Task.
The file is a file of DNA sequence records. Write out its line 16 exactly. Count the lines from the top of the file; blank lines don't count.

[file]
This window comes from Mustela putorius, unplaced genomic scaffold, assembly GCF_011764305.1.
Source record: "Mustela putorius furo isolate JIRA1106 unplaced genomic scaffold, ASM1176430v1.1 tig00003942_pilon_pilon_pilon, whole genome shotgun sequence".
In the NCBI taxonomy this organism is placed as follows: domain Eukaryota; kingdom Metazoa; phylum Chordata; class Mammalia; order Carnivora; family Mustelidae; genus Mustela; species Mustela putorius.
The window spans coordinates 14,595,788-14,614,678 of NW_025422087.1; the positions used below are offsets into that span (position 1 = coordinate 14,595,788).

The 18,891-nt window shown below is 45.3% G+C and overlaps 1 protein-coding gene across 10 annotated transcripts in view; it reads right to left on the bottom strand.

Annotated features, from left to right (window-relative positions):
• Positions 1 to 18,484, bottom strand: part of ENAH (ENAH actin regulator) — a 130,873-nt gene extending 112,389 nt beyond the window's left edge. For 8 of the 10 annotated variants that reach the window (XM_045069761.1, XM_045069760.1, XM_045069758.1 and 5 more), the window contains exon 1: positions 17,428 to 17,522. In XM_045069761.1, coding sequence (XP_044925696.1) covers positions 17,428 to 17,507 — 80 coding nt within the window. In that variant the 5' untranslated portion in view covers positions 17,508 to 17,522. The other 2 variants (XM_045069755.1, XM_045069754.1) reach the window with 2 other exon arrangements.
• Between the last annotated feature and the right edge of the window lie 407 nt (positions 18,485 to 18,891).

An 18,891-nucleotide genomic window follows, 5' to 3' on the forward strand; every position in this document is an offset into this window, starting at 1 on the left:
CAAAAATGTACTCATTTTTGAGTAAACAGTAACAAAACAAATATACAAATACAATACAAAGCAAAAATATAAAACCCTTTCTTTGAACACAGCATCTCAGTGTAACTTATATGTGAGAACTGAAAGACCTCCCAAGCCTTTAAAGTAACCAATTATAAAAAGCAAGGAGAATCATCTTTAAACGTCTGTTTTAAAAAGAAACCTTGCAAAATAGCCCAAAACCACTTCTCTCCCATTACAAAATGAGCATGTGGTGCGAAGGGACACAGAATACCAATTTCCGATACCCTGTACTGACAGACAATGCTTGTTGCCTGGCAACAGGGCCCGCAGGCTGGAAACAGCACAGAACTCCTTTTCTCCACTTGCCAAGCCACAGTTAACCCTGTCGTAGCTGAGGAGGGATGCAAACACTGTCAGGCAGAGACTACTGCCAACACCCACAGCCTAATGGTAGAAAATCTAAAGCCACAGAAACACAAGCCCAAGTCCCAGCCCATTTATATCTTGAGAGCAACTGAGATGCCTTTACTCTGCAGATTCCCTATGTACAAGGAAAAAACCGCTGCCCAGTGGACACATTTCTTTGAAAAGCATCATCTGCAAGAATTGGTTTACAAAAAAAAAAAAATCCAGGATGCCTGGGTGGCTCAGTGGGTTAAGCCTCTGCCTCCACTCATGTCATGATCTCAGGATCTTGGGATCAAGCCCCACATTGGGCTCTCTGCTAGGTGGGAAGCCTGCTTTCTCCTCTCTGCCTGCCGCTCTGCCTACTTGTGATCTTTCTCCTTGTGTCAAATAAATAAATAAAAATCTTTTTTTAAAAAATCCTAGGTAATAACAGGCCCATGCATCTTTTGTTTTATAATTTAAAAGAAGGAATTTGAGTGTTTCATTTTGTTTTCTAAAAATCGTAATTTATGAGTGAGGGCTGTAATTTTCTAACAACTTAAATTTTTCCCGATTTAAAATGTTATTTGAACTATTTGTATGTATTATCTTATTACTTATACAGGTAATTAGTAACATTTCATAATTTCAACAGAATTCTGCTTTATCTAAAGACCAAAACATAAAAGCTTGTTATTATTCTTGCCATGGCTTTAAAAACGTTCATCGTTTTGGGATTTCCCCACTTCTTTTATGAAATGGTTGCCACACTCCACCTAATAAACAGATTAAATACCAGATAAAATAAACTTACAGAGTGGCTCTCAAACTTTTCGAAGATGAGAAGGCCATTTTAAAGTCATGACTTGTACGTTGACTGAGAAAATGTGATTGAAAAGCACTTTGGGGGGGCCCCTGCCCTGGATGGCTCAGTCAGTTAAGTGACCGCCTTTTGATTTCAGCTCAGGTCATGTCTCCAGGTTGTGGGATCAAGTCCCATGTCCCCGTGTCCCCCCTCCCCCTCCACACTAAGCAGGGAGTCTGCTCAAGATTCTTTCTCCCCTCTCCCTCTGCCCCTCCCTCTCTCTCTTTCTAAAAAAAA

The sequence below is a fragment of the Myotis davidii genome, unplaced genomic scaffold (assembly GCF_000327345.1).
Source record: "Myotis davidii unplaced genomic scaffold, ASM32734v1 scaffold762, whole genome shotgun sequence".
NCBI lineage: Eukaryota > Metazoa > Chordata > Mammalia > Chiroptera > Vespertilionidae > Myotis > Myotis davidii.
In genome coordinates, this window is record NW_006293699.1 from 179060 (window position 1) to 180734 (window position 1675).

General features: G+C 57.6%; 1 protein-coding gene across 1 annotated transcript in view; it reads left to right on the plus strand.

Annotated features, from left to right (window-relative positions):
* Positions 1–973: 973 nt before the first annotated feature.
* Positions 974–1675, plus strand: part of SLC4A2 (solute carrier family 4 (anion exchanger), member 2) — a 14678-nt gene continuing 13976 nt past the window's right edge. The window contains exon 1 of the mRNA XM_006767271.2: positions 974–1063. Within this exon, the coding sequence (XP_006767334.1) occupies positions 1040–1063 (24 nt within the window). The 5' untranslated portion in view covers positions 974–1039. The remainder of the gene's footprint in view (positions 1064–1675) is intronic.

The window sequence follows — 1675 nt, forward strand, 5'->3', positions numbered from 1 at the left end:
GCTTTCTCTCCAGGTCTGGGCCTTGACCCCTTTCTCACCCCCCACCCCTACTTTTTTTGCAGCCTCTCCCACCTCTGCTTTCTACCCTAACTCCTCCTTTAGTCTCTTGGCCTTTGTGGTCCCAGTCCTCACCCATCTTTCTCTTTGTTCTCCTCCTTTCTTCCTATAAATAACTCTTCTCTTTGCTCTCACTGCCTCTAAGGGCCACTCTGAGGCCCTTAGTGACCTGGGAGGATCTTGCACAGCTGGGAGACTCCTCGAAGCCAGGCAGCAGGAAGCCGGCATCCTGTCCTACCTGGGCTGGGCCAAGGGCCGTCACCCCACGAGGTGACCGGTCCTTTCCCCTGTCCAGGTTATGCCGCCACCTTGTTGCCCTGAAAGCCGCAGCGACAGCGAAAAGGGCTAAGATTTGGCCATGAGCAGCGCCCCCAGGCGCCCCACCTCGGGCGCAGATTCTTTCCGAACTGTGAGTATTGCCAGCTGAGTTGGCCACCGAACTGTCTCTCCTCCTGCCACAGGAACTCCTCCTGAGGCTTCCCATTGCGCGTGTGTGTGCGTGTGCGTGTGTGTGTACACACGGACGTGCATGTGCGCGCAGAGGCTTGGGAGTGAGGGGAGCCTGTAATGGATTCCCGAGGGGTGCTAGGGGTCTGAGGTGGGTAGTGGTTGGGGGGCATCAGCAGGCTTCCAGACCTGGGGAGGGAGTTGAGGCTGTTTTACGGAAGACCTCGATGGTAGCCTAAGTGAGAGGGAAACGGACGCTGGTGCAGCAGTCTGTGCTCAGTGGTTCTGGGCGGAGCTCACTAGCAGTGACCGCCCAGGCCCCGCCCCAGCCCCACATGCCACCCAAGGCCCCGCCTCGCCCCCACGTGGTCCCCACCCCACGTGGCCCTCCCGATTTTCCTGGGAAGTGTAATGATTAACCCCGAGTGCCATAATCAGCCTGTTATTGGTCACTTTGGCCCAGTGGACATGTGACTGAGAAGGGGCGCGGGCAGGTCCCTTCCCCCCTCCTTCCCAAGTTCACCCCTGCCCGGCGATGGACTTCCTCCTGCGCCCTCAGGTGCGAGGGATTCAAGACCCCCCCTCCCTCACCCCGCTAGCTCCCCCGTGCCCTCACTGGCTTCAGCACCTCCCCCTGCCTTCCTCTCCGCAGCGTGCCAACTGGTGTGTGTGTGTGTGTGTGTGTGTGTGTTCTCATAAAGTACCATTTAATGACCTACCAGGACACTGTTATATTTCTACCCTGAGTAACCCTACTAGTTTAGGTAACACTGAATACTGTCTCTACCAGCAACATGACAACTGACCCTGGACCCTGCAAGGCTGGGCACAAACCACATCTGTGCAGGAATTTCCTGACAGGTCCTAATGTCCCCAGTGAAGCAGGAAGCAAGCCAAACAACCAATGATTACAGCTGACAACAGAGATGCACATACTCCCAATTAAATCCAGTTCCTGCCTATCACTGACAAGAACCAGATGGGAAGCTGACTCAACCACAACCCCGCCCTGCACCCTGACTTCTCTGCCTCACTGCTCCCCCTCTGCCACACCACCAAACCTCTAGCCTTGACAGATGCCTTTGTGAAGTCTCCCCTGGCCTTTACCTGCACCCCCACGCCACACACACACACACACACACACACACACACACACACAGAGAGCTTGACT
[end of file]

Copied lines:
Annotated features, from left to right (window-relative positions):